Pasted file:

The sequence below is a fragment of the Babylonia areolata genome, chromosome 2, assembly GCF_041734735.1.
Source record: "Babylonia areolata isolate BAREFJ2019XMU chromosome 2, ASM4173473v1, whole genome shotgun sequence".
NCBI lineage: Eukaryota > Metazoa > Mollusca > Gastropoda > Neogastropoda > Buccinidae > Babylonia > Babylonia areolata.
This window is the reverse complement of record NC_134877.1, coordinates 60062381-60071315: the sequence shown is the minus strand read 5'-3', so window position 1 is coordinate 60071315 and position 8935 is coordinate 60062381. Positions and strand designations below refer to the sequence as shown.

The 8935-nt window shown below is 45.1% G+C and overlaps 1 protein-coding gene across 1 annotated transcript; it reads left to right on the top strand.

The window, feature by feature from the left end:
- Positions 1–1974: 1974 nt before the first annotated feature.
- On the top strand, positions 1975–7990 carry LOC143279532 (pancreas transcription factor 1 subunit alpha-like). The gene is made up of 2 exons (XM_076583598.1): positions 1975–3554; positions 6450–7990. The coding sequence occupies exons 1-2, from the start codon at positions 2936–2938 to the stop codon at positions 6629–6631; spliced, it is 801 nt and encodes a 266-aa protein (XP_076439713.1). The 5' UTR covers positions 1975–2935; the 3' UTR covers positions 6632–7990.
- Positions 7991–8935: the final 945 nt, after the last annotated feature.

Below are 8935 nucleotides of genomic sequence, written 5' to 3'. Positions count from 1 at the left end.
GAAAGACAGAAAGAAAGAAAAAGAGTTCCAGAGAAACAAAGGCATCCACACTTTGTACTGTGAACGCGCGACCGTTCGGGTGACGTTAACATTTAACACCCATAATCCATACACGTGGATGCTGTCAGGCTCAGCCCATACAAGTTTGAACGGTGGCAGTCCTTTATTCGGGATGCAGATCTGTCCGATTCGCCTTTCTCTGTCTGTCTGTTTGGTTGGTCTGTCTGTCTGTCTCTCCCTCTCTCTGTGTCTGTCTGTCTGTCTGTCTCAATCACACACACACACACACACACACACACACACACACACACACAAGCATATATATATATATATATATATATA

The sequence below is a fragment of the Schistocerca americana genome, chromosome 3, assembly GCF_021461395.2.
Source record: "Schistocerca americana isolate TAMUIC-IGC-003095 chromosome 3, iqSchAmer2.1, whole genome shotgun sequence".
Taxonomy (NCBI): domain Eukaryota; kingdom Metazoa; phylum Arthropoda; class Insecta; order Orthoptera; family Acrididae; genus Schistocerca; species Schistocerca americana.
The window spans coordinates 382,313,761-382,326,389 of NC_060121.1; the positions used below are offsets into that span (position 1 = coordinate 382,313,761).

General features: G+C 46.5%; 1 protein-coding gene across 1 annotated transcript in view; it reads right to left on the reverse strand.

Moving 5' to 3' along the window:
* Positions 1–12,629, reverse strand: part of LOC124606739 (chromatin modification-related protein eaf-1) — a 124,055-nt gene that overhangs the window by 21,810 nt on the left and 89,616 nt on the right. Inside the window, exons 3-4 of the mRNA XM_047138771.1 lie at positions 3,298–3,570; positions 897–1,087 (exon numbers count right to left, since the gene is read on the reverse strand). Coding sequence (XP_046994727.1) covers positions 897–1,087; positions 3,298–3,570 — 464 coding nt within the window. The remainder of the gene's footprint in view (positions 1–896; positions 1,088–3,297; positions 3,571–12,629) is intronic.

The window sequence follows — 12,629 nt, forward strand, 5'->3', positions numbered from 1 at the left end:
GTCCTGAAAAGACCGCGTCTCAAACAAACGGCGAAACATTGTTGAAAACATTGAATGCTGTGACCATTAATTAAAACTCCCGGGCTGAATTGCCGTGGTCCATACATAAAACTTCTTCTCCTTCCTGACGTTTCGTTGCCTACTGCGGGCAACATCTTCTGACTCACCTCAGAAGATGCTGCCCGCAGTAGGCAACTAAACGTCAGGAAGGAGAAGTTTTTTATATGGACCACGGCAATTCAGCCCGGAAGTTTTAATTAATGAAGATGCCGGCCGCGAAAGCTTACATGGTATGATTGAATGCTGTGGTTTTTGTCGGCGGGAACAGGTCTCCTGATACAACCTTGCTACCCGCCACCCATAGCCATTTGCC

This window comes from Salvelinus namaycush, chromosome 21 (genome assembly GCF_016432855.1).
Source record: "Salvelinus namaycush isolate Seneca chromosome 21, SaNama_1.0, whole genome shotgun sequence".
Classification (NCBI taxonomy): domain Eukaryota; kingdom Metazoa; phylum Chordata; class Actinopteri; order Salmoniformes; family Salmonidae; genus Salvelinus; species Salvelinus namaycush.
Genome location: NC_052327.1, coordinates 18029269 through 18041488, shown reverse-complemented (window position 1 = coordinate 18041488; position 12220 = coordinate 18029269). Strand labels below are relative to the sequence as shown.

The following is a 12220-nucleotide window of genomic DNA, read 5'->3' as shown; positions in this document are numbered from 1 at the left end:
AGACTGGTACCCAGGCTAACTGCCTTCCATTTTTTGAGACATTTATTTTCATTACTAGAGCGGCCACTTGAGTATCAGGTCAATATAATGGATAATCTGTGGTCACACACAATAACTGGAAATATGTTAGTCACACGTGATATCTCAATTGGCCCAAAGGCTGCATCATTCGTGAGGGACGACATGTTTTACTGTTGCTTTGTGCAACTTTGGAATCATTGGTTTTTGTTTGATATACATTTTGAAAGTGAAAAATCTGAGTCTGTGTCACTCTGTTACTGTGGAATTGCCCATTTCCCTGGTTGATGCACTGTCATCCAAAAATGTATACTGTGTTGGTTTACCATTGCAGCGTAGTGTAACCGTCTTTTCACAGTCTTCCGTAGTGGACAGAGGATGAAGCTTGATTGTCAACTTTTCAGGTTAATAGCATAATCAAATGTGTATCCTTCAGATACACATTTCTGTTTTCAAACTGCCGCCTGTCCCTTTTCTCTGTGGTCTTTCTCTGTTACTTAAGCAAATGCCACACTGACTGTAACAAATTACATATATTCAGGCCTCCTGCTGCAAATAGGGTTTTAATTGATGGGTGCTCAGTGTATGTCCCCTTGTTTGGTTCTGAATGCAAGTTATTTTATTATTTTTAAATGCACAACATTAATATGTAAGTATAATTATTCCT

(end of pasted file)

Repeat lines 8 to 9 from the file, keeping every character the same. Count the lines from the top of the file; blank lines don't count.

- On the top strand, positions 1975–7990 carry LOC143279532 (pancreas transcription factor 1 subunit alpha-like). The gene is made up of 2 exons (XM_076583598.1): positions 1975–3554; positions 6450–7990. The coding sequence occupies exons 1-2, from the start codon at positions 2936–2938 to the stop codon at positions 6629–6631; spliced, it is 801 nt and encodes a 266-aa protein (XP_076439713.1). The 5' UTR covers positions 1975–2935; the 3' UTR covers positions 6632–7990.
- Positions 7991–8935: the final 945 nt, after the last annotated feature.